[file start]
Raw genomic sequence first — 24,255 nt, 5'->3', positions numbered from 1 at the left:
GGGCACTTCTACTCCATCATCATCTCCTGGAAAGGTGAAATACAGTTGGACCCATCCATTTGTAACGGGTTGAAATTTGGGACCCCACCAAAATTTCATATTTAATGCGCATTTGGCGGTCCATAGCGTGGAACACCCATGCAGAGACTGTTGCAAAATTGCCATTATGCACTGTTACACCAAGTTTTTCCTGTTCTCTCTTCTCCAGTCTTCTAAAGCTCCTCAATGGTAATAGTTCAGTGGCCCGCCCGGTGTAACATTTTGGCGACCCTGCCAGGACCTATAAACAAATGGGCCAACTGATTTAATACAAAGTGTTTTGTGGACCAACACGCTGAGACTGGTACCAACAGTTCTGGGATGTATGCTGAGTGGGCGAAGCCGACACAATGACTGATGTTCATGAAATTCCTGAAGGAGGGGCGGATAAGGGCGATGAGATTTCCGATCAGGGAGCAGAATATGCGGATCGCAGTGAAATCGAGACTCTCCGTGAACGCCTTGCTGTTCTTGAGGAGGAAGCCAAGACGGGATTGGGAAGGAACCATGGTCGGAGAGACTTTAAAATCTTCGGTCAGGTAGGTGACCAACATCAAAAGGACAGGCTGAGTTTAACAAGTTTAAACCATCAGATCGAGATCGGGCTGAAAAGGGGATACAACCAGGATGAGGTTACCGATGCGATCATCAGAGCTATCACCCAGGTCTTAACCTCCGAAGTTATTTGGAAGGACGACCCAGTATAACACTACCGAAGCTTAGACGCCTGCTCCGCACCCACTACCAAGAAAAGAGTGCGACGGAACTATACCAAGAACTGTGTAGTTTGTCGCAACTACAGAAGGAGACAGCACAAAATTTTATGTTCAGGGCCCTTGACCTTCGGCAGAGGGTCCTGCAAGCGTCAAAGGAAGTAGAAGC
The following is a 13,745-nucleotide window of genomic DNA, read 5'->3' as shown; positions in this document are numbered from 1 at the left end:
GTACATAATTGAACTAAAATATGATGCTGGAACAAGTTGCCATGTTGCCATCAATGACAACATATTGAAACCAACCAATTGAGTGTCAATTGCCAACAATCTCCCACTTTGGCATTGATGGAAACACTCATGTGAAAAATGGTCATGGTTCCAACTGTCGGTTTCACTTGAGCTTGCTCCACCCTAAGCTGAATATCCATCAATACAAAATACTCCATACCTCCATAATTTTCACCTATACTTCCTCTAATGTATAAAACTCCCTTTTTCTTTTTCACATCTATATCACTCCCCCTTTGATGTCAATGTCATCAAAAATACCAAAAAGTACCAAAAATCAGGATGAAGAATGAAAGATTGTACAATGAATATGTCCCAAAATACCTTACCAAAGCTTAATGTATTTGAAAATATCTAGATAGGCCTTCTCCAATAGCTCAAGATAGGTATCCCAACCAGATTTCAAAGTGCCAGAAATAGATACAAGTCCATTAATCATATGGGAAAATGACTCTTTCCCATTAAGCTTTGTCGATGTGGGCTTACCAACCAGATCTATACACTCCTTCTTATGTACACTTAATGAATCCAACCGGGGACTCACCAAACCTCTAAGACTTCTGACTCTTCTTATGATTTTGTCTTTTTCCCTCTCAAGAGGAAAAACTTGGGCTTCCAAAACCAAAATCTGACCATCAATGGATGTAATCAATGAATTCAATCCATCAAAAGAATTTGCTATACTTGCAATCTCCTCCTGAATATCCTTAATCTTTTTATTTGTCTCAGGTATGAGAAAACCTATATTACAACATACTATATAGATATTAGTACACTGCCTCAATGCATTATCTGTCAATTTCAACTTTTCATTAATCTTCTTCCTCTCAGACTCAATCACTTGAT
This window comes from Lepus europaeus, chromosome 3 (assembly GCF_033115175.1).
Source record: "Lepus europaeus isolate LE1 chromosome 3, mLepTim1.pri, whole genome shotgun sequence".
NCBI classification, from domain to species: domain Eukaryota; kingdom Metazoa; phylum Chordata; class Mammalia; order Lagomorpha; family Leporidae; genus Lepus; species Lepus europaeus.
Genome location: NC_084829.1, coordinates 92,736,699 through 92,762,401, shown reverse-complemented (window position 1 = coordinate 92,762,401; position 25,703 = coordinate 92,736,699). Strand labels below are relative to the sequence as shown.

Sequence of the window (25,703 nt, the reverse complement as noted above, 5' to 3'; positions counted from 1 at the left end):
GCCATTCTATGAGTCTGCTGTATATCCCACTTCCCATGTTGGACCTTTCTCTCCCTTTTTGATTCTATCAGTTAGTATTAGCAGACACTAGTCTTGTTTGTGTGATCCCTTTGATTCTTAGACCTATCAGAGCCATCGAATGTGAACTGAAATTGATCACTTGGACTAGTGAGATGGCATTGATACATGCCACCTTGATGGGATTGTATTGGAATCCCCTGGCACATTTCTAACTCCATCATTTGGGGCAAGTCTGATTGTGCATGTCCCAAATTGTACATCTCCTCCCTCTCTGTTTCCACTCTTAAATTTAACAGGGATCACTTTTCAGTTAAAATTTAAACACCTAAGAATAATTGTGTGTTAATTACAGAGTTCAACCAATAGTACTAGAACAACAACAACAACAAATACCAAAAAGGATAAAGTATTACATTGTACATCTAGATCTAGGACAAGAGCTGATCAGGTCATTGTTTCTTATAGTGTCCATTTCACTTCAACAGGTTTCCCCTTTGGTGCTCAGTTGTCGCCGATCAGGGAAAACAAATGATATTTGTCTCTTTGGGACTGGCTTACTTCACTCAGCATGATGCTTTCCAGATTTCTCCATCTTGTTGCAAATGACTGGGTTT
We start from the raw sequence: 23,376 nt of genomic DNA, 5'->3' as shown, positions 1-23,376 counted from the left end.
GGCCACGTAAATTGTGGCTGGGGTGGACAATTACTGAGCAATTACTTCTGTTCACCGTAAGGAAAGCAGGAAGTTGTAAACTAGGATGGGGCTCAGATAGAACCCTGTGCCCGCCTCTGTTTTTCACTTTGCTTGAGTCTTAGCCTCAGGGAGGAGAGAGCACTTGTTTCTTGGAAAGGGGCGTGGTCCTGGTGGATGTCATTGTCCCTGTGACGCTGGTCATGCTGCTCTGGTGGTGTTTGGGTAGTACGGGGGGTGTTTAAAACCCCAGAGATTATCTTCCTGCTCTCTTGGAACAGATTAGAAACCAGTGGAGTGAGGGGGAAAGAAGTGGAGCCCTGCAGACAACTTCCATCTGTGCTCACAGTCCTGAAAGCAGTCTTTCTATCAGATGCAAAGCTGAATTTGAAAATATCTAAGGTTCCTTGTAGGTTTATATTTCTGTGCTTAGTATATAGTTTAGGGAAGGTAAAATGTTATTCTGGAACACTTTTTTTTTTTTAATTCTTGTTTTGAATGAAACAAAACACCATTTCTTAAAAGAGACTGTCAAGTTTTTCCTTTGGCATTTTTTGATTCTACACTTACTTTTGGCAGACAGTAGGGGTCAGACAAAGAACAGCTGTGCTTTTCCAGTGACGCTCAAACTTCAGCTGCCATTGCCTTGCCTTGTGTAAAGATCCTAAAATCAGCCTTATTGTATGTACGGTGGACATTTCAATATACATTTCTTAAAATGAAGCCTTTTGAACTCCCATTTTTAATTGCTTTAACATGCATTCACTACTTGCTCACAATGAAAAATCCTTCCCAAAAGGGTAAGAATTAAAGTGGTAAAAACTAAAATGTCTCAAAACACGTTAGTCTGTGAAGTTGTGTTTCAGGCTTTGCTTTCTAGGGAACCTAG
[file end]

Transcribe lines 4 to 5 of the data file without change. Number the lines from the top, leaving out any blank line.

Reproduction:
GTACATAATTGAACTAAAATATGATGCTGGAACAAGTTGCCATGTTGCCATCAATGACAACATATTGAAACCAACCAATTGAGTGTCAATTGCCAACAATCTCCCACTTTGGCATTGATGGAAACACTCATGTGAAAAATGGTCATGGTTCCAACTGTCGGTTTCACTTGAGCTTGCTCCACCCTAAGCTGAATATCCATCAATACAAAATACTCCATACCTCCATAATTTTCACCTATACTTCCTCTAATGTATAAAACTCCCTTTTTCTTTTTCACATCTATATCACTCCCCCTTTGATGTCAATGTCATCAAAAATACCAAAAAGTACCAAAAATCAGGATGAAGAATGAAAGATTGTACAATGAATATGTCCCAAAATACCTTACCAAAGCTTAATGTATTTGAAAATATCTAGATAGGCCTTCTCCAATAGCTCAAGATAGGTATCCCAACCAGATTTCAAAGTGCCAGAAATAGATACAAGTCCATTAATCATATGGGAAAATGACTCTTTCCCATTAAGCTTTGTCGATGTGGGCTTACCAACCAGATCTATACACTCCTTCTTATGTACACTTAATGAATCCAACCGGGGACTCACCAAACCTCTAAGACTTCTGACTCTTCTTATGATTTTGTCTTTTTCCCTCTCAAGAGGAAAAACTTGGGCTTCCAAAACCAAAATCTGACCATCAATGGATGTAATCAATGAATTCAATCCATCAAAAGAATTTGCTATACTTGCAATCTCCTCCTGAATATCCTTAATCTTTTTATTTGTCTCAGGTATGAGAAAACCTATATTACAACATACTATATAGATATTAGTACACTGCCTCAATGCATTATCTGTCAATTTCAACTTTTCATTAATCTTCTTCCTCTCAGACTCAATCACTTGAT
This window comes from Lepus europaeus, chromosome 3 (assembly GCF_033115175.1).